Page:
The PSP: An Oldie, But Goodie

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Handheld gaming has been one of my favorite pastimes, but has dropped off in recent years. You can blame it on mobile games, but there are a few good games on Nintendo 3DS & PlayStation Vita.

Recently, I’ve been on a bit of a nostalgia binge and replaying some classic games. While there have been some amazing games this current generation, I still like to go back and replay ones that I’m really fond off.

Two of my all-time favorite handheld consoles have been the GameBoy Advance and PSP. It’s really hard to pick a winner, but the PSP is up there.

Games

While the GBA and DS had a larger library of games, the PSP has plenty to keep you occupied. It is something I cannot say about the PlayStation Vita.

Some of my favorite games have appeared exclusively on the platform. Two that come to mind are Kingdom Hearts: Birth By Sleep & Metal Gear Solid: Peace Walker (also playable on PS3 in their respective HD collections).

Both of those titles were among the best in their franchises and included gameplay that would latter migrate to latter games like Kingdom Hearts 3 and MGS: The Phantom Pain. Some of the stories are also fleshed out as well.

Other notables were Dissidia Final Fantasy, Tactics Ogre, God of War, Grand Theft Auto Liberty City & Vice City Stories, and Final Fantasy Tactics. Also, the handheld was compatible with minis and PS1 Classics which allowed you to bring Final Fantasy VII and others on-the-go.

Multimedia Features

Nowadays, we all use our cell phones to consume media and play games. However in 2005, the only device that was truly capable of doing all these things was the PSP.

It’s a bit archaic in 2016, but it was a very advanced piece of tech. Aside from playing games, the PSP connected to the internet.

To watch movies, you can buy UMD versions or get a digital copy through the PSN (which shut down the PSP store last year).

As for music, you could transfer files similar to an MP3 player and listen to your tunes. Although it didn’t have the portability of an iPod so I imagined most PSP owners didn’t use this feature often.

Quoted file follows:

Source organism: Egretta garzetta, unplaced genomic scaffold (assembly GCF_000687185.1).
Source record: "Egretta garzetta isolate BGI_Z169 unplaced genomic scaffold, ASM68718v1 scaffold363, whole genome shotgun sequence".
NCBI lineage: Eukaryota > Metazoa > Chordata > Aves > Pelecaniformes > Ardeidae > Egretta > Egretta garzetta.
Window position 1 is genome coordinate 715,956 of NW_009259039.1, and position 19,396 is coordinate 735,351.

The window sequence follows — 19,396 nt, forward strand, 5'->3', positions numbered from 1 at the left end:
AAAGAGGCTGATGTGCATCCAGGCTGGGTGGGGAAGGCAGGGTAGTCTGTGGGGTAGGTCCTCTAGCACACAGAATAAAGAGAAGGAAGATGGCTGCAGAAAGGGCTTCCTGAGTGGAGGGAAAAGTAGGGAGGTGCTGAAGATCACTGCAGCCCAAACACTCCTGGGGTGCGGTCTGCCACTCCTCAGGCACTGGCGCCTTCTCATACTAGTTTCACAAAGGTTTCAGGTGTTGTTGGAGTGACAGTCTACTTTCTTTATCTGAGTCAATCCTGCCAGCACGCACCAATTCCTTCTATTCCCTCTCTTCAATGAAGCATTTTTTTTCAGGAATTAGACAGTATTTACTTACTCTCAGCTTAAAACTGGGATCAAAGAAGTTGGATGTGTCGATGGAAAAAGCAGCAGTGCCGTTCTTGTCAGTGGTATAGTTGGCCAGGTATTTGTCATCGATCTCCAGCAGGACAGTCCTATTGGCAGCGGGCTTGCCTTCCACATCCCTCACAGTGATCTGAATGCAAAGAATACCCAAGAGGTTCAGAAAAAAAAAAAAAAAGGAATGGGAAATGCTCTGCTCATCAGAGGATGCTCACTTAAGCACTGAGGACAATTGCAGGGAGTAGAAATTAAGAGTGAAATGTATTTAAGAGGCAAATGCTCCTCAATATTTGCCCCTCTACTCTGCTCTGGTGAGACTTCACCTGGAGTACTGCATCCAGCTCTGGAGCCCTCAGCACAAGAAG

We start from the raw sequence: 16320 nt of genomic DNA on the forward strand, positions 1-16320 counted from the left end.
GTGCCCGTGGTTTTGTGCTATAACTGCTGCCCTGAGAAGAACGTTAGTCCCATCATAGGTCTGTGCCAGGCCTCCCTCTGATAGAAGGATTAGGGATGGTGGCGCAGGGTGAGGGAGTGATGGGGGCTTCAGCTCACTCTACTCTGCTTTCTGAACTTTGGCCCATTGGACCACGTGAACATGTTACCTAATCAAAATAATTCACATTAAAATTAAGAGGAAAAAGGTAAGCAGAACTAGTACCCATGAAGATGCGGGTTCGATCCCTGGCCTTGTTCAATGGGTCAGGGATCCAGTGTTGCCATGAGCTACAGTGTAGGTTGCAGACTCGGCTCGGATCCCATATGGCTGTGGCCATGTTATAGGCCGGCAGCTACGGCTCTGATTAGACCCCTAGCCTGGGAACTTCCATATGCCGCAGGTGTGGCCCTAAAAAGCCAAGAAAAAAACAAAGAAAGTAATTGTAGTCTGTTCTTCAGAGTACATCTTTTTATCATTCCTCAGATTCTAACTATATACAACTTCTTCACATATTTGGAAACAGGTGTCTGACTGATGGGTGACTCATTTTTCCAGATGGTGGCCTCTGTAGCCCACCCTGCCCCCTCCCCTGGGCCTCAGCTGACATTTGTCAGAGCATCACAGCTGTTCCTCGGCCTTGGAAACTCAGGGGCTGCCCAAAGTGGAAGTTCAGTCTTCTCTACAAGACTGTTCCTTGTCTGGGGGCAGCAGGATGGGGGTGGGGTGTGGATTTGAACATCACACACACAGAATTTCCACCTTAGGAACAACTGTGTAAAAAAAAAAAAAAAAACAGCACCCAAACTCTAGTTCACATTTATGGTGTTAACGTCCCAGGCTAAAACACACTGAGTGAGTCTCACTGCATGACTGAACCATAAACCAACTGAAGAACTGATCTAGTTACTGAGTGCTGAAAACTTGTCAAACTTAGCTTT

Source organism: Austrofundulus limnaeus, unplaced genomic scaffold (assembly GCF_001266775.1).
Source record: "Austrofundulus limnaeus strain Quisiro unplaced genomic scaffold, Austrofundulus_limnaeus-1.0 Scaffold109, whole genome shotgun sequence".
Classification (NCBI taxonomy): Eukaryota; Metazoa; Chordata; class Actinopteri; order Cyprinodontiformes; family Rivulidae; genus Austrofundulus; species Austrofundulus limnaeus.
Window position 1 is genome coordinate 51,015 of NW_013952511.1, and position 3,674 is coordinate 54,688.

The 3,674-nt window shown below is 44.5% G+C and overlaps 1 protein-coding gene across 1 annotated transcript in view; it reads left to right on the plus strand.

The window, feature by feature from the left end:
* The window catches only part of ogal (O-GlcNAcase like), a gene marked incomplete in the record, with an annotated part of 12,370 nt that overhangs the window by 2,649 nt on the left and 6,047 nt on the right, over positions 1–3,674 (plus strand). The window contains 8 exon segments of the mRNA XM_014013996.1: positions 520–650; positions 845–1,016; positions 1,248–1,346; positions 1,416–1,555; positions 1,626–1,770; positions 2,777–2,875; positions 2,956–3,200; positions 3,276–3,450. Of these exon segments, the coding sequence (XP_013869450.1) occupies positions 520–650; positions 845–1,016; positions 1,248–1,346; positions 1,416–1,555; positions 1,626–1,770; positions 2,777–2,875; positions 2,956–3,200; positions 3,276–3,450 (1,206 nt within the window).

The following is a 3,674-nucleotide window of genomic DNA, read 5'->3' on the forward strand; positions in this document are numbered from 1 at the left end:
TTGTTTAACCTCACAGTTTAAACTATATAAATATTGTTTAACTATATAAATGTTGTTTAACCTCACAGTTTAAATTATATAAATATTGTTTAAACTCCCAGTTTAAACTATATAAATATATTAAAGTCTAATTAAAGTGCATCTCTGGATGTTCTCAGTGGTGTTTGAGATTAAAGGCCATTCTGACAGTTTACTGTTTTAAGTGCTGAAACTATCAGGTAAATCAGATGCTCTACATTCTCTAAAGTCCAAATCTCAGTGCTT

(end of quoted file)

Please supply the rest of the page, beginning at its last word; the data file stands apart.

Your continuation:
For podcast and internet radio lovers, the PSP was one of few devices to do it. It’s rough to try that today with services like TuneIn Radio and PocketCasts,but it was able to stream and download your favorite radio shows.

There were RSS Channels and an Internet radio app that randomly tuned to Shoutcast and Icecast streams. I used to listen to the BBC World Service and watch “Ask A Ninja” on it before the iPod Touch came to the scene.

Lastly, another neat feature the PSP had was making Skype calls. You could use the official headset or use the built in mic on 2000 & 3000 models.

Connect To TV

People are talking about the Nintendo NX being a hybrid console. Supposedly it will be a device that blurs the lines between handheld & home console.

While the PSP did not had the controls and graphical power to bridge this gap, it was the only handheld gaming device that could connect to a television. If you bought a component or composite cable, then you could display the PSP’s screen on a larger one.

There were certain caveats to this feature. Only the PSP 2000, 3000, and GO models were able to do it. The 1000 model lacked the external connections .

Also, the display would cover a small part of the screen while playing a PSP game. However, the XMB menus, videos, and PS1 games will fill the entire screen.

A way to fix that would to connect it to a HDTV and switch to a Zoom mode.

Overall Impressions

In my college years, I owned a PSP and loved it. It was something that I would carry with me everywhere.

I ultimately gave mine away years ago and over the past few years…kind of regretted it. When I went to my trip to New York City, I lamented about not having one to help past the time on my flights or layover at the airport.

Recently, I found a green PSP (similar to the one I used to own) that was originally bundled with MGS: Peace Walker on eBay.  Being a sucker for my favorite color, I bought one and I appreciate how well Sony made this thing.

Thankfully my library of PSP games and PS1 Classics are still accessible and don’t need to repurchase them. I also realize Sony did a much better job supporting the PSP than they have done with the Vita.

It was truly a product that came out at the right time and plenty of first-party & third-party support that made people want one.  It’s funny to suggest that I would recommend a PSP over a Vita.

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